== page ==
Had your fill of summer re-runs? Bored with the trivial offerings in the new DVD releases? Unwilling to pony up a ten-spot to see another irrelevant remake on the big screen? If you think there’s just no relief from the mid-summer entertainment doldrums, maybe it’s finally time to check out one of the best television series of all time.
We’re talking about the five seasons of “The Wire,” the gripping and altogether realistic study of new millennial Baltimore that originally aired on HBO from 2002 to 2008. While the show isn’t for everyone (certainly not for those who are offended by foul language or graphic violence), it is as close as television broadcasting gets to pure art, while being highly entertaining at the same time.
The five seasons (each running 12 episodes) cover different aspects of life beneath the surface in the city. The plot lines thus developed deal with, in order, the city’s illegal drug trade, the corrupt port and its link to that drug trade, the political machinations (also rife with corruption) in elections and governance, the badly flawed and seemingly irreparable public education system, and the newspaper coverage of it all. The development of the stories that consume each season proceeds slowly, and characters are drawn fully so that by each season’s end, as many as two dozen are key figures whose fates matter to the viewer.
The series was conceived, and many of the episodes written, by David Simon and Ed Burns, and was based on their own experiences in the city. (Simon was a former crime reporter for the Baltimore Sun; Burns was a former homicide detective on the police force.) As is true of most great writing (and the writing on “The Wire” is great), the stories and the characters are all based on what the writers learned and experienced while they worked in the trenches.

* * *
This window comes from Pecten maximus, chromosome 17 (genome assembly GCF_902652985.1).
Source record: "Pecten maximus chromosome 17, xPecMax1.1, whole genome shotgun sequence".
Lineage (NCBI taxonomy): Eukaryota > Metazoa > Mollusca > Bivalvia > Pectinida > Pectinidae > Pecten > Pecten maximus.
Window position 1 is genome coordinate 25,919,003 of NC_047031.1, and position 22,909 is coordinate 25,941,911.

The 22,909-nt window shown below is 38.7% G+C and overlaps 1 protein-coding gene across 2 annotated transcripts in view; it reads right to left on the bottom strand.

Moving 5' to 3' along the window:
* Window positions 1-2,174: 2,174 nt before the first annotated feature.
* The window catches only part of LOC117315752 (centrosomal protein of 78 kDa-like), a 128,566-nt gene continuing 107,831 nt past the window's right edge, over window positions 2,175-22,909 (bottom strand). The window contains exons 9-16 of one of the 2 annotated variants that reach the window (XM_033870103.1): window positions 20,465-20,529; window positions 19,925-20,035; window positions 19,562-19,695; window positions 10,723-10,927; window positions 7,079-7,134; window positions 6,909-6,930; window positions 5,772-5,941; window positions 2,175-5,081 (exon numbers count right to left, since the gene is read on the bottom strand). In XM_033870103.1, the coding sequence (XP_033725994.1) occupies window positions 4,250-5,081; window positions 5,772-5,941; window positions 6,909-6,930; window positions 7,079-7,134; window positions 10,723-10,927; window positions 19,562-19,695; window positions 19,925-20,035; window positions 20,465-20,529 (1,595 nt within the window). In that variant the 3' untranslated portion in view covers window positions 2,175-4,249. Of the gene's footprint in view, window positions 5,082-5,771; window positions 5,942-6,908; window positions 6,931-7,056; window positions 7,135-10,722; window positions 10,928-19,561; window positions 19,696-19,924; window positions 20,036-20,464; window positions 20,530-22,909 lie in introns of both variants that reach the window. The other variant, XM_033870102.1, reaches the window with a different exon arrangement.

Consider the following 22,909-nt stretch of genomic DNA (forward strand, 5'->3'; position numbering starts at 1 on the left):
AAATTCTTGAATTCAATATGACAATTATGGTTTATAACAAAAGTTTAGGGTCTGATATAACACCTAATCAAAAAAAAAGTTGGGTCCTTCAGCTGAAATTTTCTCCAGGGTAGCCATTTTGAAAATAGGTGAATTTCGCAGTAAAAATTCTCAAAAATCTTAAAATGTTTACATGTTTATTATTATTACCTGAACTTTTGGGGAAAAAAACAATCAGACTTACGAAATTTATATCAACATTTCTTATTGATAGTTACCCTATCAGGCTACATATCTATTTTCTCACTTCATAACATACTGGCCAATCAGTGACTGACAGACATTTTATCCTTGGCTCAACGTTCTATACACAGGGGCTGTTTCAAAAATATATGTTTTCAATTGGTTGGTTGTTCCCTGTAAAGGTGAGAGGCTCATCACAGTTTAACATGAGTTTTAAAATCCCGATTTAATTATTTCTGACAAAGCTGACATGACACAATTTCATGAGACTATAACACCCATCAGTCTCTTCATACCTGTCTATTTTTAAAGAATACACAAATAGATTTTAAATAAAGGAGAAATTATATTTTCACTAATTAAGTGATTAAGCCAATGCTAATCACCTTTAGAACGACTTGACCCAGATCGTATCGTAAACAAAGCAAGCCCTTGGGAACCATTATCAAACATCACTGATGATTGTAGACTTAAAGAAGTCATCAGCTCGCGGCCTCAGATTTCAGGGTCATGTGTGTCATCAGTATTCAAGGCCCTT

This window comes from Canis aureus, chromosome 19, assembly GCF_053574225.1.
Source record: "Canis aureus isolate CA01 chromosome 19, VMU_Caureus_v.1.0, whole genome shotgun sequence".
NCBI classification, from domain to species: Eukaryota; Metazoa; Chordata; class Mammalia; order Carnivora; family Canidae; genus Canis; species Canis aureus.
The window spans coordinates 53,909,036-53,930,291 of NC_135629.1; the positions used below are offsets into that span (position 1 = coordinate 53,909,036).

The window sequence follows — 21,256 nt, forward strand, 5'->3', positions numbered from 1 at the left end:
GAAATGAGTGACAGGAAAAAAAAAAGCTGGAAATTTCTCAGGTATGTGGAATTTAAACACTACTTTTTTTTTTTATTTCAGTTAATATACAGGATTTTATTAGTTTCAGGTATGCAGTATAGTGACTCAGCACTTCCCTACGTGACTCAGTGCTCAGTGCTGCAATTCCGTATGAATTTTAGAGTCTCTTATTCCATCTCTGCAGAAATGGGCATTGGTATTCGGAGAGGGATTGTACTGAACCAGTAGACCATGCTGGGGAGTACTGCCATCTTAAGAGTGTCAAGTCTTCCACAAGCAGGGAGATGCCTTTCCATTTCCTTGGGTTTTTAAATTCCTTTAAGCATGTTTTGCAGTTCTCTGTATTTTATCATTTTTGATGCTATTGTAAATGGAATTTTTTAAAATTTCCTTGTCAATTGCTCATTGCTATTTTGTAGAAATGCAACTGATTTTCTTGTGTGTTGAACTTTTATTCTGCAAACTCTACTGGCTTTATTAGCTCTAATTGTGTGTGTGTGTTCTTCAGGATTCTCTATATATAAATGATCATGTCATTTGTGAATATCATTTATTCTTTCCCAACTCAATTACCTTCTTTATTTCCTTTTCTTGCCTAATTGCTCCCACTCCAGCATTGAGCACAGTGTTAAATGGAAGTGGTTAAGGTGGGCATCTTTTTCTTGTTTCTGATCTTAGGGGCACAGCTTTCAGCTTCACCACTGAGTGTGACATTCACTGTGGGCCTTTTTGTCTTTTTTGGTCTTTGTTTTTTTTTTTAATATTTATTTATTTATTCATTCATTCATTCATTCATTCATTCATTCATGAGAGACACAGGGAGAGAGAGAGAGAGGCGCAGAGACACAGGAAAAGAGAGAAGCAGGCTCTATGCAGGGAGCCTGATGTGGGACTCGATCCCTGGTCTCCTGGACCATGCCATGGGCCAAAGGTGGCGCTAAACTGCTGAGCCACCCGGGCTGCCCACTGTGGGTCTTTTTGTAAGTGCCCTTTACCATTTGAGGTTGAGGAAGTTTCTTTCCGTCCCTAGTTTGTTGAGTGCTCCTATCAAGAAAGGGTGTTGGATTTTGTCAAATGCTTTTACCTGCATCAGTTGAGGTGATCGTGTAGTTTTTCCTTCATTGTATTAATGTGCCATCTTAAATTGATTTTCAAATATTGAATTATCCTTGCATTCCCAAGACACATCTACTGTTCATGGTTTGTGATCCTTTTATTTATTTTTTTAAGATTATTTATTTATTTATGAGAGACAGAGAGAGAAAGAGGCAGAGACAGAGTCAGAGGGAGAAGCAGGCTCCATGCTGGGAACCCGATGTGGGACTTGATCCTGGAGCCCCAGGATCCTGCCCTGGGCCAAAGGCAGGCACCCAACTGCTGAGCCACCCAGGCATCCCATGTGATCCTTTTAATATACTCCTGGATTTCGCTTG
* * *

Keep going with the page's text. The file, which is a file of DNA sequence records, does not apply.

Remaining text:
Thus, every episode of the series is believable, even if specific events are shocking, both in their revelation and depiction. And, unlike most serialized TV series (“24,” being perhaps the ultimate example), the show doesn’t rely on cliff hanger endings. Rather, each episode, while leading to the next, is its own fully contained statement.
The recurring cast includes a dozen “main” characters, all played by character actors whose names will not be familiar to most viewers. Some of the supporting cast members are “real” people, including a former convict and a former police officer on the Baltimore force. But the acting, perhaps because of the lack of big name stars, is always spot on, never rising above the writing, but always portraying a real person, fully developed and deeply drawn.
One of the more remarkable aspects of the series is the positive identification viewers ultimately have with some of the seemingly less attractive characters. Many of these characters come from the criminal side of the city. But criminals are people, too, and in this series, they are shown to be people first. The reasons they turn out the way they do are suggested with a sense of life’s complexities that is rarely, if ever, seen in television or cinematic productions.
Thus, viewers experience a sense of real grief when a hardened criminal is killed and disappointment when another is sent off to prison. Political figures are shown to have multiple motivations as they struggle with personal ethical codes and public policy needs. Police officers and school teachers are similarly depicted. Indeed, no character of any consequence is portrayed in a superficial manner. They’re all interesting people, with traits that are all too recognizable in the real world.
And the stories of their lives, while surprising, are also shown with all the complexity those stories require. This aspect of the writing is one of the show’s many strengths, since the series is subtly educational while being highly entertaining. No one can view all 60 episodes without gaining a deeper understanding of “life in the big city.”
“The Wire” never received the following it deserved when it originally aired. Potential viewers may have been put off by the street language many of the characters speak or by the aforementioned heavy use of profanity and graphic displays of violence. Those “deficiencies,” however, are part of the art of the productions.
“The Wire” is television artistry at its finest. Catch up on it while you wait for the new season of network pabulum.
(Individual DVD episodes of “The Wire” are available and can be ordered on Netflix. A box set of DVDs of all five seasons, also containing commentary and other extras, has been issued by HBO at a retail price of $249.99, but Amazon.com offers the set for $100 less.)